The Lord Jesus Cleans House (Part 2)

  1. The Anger of Jesus

Did you know that Jesus gets angry? That may be hard to believe in this day and age when we’re told we have to tolerate every kind of sin and abomination, or we are guilty of hate speech. I have a good theological word for that – Baloney! We take our lead from Jesus who can become very angry and uncompromising when it comes to sin! Oh, He’s good and kind and forgiving towards those who repent. But even then, what charge did He make to those He forgave? “Your sins are forgiven. Go and sin no more!”


That’s the tough love we see in verses 14 to 16. It says, “He found in the Temple those who were selling oxen and sheep and doves, and the money-changers seated, and made a scourge of cords and drove them all out of the Temple, with the sheep and the oxen, and He poured out the coins of the money-changers and overturned their tables; and to those who were selling doves He said, ‘Take these things away; stop making My Father’s house a house of merchandise.” (For by this time it had become an ingrained habit.)

What made Jesus so angry? 3 things: 1) Their defilement of the Temple with their buying and selling. You see that phrase “house of merchandise” in verse 16? That’s the Greek word “emporium!” They had turned God’s House into a livestock exhibit like you’d see at a country fair. It was noisy; it was dirty; it was smelly! Not that there was anything wrong with buying and selling per se, but that was to be done outside the Temple in the streets leading up to it.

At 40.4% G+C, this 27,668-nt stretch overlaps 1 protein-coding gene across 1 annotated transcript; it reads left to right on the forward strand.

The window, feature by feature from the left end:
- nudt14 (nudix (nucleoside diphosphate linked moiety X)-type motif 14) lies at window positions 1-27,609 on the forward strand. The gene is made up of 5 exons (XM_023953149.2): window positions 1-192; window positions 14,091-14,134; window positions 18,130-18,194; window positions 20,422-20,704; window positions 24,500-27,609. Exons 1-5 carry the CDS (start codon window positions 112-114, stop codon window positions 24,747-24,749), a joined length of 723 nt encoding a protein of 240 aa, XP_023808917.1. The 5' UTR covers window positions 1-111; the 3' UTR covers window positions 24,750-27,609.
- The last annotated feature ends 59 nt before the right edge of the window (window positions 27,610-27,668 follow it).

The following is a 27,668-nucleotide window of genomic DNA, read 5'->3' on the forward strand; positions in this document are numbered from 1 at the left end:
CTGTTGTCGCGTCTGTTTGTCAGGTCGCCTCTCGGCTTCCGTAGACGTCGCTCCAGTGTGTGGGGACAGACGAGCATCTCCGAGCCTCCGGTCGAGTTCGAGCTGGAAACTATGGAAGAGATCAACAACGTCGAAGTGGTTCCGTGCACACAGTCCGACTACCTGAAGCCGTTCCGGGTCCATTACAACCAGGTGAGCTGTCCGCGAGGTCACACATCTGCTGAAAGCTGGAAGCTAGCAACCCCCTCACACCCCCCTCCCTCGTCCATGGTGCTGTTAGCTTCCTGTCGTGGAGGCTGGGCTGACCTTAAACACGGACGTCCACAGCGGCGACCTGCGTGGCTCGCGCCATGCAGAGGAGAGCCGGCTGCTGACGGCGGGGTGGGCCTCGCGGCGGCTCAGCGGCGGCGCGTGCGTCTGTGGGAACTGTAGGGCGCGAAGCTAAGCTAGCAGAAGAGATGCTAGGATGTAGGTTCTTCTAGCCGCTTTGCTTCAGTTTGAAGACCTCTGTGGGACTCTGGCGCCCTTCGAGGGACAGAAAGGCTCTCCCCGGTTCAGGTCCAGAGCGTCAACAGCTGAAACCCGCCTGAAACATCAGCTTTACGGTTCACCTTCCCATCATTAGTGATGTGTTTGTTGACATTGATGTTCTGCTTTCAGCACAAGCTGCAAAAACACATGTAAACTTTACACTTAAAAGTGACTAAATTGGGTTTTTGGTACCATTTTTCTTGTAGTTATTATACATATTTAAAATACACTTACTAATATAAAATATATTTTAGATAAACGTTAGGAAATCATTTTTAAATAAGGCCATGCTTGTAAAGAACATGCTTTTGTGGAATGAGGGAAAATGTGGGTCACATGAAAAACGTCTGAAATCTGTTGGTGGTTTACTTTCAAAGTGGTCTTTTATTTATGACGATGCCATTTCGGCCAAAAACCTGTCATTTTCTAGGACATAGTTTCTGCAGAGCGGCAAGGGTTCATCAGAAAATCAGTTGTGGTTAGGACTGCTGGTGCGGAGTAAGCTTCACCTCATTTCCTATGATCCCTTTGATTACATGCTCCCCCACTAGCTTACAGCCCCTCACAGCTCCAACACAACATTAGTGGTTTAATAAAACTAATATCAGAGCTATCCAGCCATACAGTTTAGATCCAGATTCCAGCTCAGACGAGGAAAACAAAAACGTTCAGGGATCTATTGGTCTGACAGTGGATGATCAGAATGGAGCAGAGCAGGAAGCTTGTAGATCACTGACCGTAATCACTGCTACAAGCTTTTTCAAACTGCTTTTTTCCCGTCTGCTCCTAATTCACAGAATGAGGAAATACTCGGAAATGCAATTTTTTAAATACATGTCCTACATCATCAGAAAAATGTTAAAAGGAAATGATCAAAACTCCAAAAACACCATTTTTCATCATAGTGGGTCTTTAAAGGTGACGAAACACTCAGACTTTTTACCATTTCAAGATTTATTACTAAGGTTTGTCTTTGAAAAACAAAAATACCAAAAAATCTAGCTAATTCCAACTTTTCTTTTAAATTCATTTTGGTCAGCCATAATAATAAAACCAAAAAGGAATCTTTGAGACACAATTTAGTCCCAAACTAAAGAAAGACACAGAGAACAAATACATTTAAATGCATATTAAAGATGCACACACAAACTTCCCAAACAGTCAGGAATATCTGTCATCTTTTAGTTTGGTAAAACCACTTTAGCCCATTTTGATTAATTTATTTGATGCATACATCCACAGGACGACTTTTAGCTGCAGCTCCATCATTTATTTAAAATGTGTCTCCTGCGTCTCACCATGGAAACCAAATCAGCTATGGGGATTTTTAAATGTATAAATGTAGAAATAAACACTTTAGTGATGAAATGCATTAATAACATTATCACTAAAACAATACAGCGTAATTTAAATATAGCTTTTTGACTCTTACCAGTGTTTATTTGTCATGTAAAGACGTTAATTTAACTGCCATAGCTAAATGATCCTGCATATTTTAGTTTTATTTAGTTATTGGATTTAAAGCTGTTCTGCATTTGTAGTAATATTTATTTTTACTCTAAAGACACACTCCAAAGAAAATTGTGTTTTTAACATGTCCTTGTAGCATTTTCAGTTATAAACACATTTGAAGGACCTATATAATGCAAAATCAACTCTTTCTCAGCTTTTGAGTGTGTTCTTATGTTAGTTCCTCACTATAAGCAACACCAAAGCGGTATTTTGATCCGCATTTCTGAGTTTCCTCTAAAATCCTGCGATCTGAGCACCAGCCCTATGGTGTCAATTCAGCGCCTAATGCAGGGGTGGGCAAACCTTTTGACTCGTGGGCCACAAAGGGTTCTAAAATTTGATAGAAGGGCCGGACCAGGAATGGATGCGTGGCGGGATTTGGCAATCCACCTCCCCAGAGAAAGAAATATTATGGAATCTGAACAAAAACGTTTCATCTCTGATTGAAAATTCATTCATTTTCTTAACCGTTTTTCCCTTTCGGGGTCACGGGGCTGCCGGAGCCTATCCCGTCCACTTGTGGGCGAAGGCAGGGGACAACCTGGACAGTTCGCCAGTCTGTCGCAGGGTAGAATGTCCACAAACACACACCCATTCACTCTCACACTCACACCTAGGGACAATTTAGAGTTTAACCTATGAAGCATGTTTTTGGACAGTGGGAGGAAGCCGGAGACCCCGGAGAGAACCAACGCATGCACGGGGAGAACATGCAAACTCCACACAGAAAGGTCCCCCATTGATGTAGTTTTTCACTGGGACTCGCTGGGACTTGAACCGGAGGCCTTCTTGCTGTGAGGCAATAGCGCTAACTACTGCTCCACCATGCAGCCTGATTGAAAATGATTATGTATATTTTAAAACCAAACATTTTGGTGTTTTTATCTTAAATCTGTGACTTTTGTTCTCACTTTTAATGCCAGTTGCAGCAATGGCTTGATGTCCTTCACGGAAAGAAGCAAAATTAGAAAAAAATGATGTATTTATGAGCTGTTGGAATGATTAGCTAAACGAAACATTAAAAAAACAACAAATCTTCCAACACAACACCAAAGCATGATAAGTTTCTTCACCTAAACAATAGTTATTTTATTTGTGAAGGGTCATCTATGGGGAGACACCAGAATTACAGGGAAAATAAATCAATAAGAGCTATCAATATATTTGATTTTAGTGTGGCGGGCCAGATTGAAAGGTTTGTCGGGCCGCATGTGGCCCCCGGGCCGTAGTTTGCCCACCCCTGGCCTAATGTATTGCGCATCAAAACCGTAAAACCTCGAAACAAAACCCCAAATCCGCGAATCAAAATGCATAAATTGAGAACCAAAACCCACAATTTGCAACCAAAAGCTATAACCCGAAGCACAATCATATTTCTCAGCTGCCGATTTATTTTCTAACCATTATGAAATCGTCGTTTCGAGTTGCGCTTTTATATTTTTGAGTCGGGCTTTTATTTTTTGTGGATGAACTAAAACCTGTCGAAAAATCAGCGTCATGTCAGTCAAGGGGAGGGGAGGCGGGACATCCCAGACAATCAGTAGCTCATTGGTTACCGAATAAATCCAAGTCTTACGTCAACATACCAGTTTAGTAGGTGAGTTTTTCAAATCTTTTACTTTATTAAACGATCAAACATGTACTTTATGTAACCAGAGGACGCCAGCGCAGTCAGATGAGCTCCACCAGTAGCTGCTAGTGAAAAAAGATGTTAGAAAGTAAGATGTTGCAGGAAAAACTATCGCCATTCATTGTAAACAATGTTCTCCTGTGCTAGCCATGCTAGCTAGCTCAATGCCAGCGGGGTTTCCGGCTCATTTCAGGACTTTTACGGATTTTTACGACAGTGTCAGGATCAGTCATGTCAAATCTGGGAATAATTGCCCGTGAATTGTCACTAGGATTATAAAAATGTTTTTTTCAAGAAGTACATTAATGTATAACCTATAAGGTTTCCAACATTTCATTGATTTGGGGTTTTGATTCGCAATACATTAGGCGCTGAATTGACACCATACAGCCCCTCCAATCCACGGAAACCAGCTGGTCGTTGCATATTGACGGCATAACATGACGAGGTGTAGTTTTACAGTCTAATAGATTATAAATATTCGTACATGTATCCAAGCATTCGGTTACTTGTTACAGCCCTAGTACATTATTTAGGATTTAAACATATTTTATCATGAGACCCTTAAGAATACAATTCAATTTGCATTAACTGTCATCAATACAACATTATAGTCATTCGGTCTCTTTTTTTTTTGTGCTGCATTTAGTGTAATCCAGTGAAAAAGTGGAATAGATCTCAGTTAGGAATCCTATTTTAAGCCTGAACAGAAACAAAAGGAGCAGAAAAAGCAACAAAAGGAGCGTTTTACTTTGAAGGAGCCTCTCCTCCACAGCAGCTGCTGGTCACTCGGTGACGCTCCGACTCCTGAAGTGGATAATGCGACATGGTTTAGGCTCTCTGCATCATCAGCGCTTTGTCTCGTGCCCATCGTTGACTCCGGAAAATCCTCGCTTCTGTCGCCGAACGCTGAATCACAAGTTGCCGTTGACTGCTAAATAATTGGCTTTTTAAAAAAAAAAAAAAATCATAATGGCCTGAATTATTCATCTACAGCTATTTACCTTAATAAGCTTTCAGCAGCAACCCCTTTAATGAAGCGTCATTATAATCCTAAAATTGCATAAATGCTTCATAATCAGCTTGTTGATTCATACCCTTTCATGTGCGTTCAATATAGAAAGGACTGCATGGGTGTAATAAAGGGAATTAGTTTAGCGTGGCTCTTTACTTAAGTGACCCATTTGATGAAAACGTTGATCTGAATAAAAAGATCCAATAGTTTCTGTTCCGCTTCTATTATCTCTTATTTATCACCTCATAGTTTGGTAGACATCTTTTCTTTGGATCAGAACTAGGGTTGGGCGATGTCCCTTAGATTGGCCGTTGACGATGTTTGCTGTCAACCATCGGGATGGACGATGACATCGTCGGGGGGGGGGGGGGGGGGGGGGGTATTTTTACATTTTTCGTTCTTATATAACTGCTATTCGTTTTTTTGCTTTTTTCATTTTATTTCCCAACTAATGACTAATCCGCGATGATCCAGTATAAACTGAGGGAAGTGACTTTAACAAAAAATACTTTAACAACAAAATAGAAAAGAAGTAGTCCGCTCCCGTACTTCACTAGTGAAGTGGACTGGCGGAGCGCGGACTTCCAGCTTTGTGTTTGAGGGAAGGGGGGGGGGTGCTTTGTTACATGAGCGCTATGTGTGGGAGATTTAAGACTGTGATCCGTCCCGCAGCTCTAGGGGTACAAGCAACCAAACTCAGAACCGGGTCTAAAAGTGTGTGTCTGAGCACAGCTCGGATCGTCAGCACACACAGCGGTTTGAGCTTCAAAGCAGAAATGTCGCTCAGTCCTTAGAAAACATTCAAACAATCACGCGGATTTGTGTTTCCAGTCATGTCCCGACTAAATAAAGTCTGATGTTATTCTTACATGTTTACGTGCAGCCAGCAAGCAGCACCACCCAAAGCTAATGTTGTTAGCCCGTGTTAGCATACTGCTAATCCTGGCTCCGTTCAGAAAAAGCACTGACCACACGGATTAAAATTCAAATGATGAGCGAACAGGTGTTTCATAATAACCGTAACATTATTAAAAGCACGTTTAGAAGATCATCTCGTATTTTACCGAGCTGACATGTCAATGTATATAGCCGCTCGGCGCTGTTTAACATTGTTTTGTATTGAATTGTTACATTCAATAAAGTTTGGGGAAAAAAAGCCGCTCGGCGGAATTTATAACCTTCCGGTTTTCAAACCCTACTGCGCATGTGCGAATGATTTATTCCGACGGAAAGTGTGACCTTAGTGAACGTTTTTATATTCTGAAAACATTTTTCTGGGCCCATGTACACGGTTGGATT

For what was God’s purpose for His Temple? Jesus says (Mark 11:17): “Is it not written: ‘My house shall be called a house of prayer for all nations’? But you have made it a den of thieves!” The Temple was to be a quiet retreat away from the world where you could get alone with God and pray, like Anna the prophetess who met Mary and Joseph when they brought Jesus to be dedicated in the Temple! Luke says, “She never left the Temple serving night and day with fasting and prayer.” But how do you do that when a carnival is going on around you?